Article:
– training and other communications – as these tend to be more effective to the extent they are specific about harms an organization faces from COIs;  and

– additional procedures, such as those designed to help avoid causing other people’s conflicts.

In addition, including impact – along with “reasons” and “capacities” – in the quantitative aspect of the COI mix can be useful for allocating C&E resources for such purposes as monitoring and auditing.

Finally, a COI risk assessment process can, to some extent, be combined with COI training for senior managers.  That is, when training senior managers on COIs one can use the process to gather – and test – an organization’s risk-related information, both concering impact and the other assessment dimensions.

Coming up: the concluding post in our COI risk assessment series.

Conflict of Interest Risk Assessments – Part 4: Capacities

Risk assessment is generally seen to be the most important – and often the most challenging – aspect of any compliance program, and for this reason we are exploring COI risk assessment in a six-part series in the Blog. The first two postings in this series addressed legal expectations regarding COI risk assessments and the C&E program uses to which information derived from a COI risk assessment should be put.   The third posting began the discussion of methodology by addressing one of three principal risk assessment dimensions – “reasons.”  In this posting, we examine the “capacities” dimension of COI risk assessment (and after this we’ll explore measuring the impact of COI risks).

“Capacities” – in the compliance risk analysis context – means a party’s ability to engage in harmful behavior.  In some industries, such capacities for harmful conflicts-based conduct are widespread.  An obvious example is the financial services industry.  Indeed, as noted several years ago by the SEC’s then Chief of Enforcement :  “Conflicts of interest are inherent in the financial services business. When you are paid to act as an intermediary, like a broker, or as another’s fiduciary, like an investment adviser, the groundwork for conflict between investment professional and customer is laid.”  More recently, and as described in a recent posting, there is a vast array of capacities for COIs in private equity firms that have been identified as of  possible concern to the Securities and Exchange Commission.  

Turning from client conflicts in the financial services field to internal ones in organizations of all kind, a key consideration for this aspect of risk assessment is the extent to which an individual exercises discretion over matters that could involve COIs.  Most obviously in this category are individuals in management or procurement positions.  But there are also many other, less obvious, functions that could have COI-risk creating capacities.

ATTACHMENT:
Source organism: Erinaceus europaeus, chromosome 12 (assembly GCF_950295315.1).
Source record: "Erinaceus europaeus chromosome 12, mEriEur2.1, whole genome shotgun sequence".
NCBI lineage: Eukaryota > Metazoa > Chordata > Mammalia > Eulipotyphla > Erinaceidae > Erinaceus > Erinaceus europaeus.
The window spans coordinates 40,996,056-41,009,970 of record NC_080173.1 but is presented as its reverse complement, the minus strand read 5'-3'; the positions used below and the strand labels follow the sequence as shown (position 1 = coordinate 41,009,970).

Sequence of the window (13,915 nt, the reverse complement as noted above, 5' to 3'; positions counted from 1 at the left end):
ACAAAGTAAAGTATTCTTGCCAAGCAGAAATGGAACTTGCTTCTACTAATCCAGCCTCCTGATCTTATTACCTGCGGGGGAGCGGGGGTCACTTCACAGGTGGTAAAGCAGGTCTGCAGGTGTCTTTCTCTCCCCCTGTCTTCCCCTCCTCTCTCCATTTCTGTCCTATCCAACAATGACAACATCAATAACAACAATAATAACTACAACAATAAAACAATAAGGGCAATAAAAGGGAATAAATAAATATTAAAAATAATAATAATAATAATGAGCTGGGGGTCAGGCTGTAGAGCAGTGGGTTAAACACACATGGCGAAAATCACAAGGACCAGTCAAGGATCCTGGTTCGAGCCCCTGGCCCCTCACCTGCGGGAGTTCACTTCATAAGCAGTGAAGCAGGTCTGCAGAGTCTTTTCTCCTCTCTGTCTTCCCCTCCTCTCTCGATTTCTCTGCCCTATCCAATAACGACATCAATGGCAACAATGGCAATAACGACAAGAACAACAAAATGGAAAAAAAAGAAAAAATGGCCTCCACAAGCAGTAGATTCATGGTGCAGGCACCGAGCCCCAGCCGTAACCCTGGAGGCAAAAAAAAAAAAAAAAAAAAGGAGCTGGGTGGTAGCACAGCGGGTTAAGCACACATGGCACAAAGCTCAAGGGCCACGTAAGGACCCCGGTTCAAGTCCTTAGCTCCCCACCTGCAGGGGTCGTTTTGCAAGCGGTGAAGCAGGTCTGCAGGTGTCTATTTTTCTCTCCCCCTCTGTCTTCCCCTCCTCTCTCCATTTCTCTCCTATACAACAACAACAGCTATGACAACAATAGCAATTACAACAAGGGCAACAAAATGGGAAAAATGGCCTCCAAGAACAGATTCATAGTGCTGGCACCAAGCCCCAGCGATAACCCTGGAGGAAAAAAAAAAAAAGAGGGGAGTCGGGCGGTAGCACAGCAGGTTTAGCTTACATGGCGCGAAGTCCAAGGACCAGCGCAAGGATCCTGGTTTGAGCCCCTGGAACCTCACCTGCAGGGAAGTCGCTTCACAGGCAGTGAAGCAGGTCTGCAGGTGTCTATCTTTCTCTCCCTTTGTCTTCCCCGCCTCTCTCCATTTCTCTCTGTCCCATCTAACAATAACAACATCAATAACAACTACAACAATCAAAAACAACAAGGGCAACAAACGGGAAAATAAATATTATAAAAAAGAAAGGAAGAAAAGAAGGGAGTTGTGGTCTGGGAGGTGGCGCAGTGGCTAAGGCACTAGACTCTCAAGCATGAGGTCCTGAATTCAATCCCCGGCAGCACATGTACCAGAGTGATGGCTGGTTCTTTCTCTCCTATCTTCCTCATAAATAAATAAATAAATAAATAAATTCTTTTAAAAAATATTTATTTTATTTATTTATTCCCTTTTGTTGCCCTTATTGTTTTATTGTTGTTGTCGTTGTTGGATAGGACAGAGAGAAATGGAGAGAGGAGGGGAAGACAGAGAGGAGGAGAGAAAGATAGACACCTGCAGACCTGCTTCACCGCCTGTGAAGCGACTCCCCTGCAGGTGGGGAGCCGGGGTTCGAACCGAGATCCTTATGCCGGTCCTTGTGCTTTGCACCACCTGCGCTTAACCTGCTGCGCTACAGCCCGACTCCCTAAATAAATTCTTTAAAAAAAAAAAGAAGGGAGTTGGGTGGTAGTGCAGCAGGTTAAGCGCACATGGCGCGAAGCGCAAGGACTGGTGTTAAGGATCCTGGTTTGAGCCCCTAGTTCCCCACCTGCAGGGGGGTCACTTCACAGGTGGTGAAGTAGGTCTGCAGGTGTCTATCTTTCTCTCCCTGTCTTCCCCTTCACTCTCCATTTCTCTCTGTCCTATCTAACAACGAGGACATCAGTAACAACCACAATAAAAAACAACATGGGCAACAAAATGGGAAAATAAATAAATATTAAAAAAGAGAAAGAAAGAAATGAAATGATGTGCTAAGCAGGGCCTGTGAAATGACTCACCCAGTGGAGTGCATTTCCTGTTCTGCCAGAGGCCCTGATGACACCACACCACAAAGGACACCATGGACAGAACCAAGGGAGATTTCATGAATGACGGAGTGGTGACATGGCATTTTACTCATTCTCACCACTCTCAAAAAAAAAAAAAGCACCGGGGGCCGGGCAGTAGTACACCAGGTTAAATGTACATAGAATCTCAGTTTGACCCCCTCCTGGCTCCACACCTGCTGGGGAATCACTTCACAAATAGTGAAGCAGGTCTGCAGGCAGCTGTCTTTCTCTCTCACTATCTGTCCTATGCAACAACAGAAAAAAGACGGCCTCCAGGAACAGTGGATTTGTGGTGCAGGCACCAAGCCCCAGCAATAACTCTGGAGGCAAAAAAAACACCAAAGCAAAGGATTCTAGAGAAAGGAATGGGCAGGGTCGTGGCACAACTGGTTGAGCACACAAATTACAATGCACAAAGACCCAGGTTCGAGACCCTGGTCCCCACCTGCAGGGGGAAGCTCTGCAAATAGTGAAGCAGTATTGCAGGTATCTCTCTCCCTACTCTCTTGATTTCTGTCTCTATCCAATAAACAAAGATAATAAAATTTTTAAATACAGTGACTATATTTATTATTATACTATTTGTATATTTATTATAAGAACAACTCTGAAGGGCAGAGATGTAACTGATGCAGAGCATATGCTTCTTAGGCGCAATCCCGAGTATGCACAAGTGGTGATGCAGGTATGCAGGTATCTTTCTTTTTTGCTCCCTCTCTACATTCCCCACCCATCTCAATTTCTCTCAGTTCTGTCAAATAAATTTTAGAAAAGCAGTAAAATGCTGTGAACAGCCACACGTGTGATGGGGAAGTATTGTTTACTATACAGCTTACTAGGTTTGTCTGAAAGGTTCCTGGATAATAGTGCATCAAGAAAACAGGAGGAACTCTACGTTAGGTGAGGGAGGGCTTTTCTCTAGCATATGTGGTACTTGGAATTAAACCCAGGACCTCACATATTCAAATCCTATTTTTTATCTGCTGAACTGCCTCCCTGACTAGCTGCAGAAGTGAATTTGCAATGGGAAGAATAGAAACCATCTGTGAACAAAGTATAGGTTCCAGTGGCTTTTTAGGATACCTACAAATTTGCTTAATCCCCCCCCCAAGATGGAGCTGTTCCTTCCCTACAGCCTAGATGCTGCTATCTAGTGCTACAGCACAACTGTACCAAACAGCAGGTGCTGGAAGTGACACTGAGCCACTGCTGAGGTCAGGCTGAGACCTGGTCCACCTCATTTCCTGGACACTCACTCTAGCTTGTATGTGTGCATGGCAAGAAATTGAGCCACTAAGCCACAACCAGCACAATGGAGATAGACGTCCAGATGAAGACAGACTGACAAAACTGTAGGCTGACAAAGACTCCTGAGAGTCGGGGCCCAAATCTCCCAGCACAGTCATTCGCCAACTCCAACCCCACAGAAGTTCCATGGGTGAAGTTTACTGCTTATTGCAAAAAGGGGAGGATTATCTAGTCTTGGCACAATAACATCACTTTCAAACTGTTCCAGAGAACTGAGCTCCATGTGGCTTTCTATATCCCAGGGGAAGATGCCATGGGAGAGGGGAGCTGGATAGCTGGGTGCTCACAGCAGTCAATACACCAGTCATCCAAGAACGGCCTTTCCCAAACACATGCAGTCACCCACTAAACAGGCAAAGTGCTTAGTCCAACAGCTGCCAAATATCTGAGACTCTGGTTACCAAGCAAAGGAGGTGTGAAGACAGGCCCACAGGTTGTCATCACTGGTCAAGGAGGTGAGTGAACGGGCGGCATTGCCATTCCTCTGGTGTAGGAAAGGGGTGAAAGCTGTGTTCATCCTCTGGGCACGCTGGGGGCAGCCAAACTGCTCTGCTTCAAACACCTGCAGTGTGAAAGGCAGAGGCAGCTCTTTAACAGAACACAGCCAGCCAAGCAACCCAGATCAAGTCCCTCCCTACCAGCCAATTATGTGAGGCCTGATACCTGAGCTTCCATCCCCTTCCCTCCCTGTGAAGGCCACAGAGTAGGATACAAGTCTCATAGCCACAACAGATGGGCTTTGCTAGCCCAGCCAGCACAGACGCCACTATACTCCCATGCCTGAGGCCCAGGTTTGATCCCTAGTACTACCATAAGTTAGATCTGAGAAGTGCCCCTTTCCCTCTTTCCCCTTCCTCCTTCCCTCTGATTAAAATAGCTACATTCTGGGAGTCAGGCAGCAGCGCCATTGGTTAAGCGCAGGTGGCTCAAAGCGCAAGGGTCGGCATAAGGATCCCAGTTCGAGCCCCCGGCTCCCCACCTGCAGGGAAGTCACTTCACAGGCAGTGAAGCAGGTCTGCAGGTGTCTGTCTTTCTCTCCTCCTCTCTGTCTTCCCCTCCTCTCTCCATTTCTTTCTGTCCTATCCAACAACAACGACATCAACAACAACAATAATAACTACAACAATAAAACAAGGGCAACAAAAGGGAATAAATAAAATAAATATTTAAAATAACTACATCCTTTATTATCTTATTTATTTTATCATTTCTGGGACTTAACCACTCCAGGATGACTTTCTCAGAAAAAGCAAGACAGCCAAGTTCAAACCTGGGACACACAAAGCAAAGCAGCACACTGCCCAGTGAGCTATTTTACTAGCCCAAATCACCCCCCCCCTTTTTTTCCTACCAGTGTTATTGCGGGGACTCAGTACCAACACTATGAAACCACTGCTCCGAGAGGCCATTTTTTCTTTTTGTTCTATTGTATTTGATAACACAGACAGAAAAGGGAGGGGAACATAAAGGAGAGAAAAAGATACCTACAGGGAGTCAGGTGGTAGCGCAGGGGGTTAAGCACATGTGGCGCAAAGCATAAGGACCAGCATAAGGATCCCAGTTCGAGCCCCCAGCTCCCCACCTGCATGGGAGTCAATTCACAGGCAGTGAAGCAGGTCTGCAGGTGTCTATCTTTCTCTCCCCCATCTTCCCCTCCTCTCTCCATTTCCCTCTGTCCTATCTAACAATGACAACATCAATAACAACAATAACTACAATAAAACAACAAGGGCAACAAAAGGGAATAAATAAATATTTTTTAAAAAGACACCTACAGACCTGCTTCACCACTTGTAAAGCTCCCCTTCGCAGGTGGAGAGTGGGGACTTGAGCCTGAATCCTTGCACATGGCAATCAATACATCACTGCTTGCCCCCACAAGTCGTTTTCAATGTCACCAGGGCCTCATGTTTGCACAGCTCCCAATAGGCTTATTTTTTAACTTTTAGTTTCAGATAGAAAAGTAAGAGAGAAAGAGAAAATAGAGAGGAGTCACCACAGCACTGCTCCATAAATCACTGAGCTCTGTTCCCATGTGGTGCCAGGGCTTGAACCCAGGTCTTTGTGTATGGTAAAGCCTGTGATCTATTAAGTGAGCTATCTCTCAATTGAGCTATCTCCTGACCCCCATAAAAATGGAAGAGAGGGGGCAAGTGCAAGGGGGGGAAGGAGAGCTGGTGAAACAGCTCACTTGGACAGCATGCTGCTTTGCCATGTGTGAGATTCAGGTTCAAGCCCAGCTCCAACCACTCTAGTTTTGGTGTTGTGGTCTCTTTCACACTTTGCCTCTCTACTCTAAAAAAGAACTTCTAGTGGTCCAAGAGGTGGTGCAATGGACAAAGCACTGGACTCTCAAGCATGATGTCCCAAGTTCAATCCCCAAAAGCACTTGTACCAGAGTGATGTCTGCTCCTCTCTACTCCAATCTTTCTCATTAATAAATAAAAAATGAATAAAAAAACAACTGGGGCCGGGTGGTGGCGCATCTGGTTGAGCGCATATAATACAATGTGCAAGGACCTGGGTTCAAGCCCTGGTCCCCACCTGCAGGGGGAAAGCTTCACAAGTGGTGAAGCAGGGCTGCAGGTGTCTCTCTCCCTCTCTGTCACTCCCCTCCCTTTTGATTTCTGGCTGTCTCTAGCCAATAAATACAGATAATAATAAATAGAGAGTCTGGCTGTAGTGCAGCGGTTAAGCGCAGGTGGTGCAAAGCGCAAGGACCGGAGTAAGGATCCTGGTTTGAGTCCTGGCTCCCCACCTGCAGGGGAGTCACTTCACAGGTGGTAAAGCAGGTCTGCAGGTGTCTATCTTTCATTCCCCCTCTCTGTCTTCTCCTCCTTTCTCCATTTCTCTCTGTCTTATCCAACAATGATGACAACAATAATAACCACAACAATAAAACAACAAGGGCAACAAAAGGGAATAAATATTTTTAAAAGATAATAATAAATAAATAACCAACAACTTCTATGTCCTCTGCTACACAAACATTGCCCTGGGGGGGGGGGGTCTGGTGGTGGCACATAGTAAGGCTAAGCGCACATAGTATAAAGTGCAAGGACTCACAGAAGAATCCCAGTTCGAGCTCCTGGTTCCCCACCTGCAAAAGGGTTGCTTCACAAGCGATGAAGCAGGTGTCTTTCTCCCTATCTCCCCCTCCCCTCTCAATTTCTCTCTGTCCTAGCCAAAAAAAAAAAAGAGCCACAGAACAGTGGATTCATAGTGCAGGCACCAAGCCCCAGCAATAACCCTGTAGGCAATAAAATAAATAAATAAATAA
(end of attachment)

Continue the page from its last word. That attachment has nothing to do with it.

For instance, in a government contractor, HR could be seen as having the capacity to violate COI rules concerning hiring government personnel.  Or, in some companies, “corporate opportunities” will present real COI risks — e.g., particularly investment-related ones – for some employees (or agents) but not others.  (This type of COI – which will be the topic of future postings – refers to situations where as part of her work a director or employee identifies a business opportunity and takes advantage of it without making sure the employer has first had the opportunity to consider it.)  Similarly, for insider trading – which is partly COI-related – a capacities analysis would embrace the extent to which various individuals had access to material, non-public information from their employer.

Of course, a COI risk tends to be highest for individuals or functions where both “reasons” and “capacities” are significant, and in such instances companies should consider deploying a full range of C&E mitigation measures, e.g., targeted training, auditing and other controls.  The same is true with regard to COI risks for which only one of these dimensions is significant but the potential impact of a COI (to be addressed in the next post) is high.





Ben Franklin – Behavioral Ethicist?

We continue the discussion from our most recent post in this series on behavioral ethics on circumstances in which an individual’s ethical standards – her “inner controls” – may not reduce the risk of wrongful behavior as much as expected.   

Another set of circumstances that is relatively likely to lead to an ethical shortfall is where we do not know who will be impacted by a contemplated act.   As described in this paper by Deborah A. Small and George Loewenstein, in one study “subjects were more willing to compensate others who lost money when the losers had already been determined than when they were about to be” and in another “people contributed more to a charity when their contributions would benefit a family that had already been selected from a list than when told that the family would be selected from the same list.”  

Beyond their direct application to the area of charitable giving, these findings may be relevant to a broader range of ethics issues, and, for instance, could help explain the relative ease with which so many individuals engage in offenses where the victims are not identifiable.  

One example of this is insider trading – a crime which, although widely known to be wrong, seems utterly pervasive (based, among other things, on the extent of trading in securities right before public disclosure of market moving events).  A behavioral ethics perspective suggests that (at least part of) the reason for this “inner controls” failure is that the victims of insider trading are essentially anonymous market participants. 

Another  offense of this sort is government contracting fraud (where the victims tends to be everyone),  and indeed Ben Franklin famously described the risks of an ethics shortfall here as well as anyone could: “There is no kind of dishonesty into which otherwise good people more easily and more frequently fall than that of defrauding the government.”   Understanding why “otherwise good people” do bad things is much of what behavioral ethics is about.

From a C&E risk assessment perspective, the combination of behavioral ethics data and Franklin’s (eerily prescient)  insight suggests that companies should take extra measures (e.g., through training, auditing and other C&E tools)  to prevent and detect wrongdoing  in situations where legal or ethical violations would seem to be victimless – and hence where our “inner controls” could be weak . 

 In our next post in this series: behavioral ethics and the unexpected risk of doing good.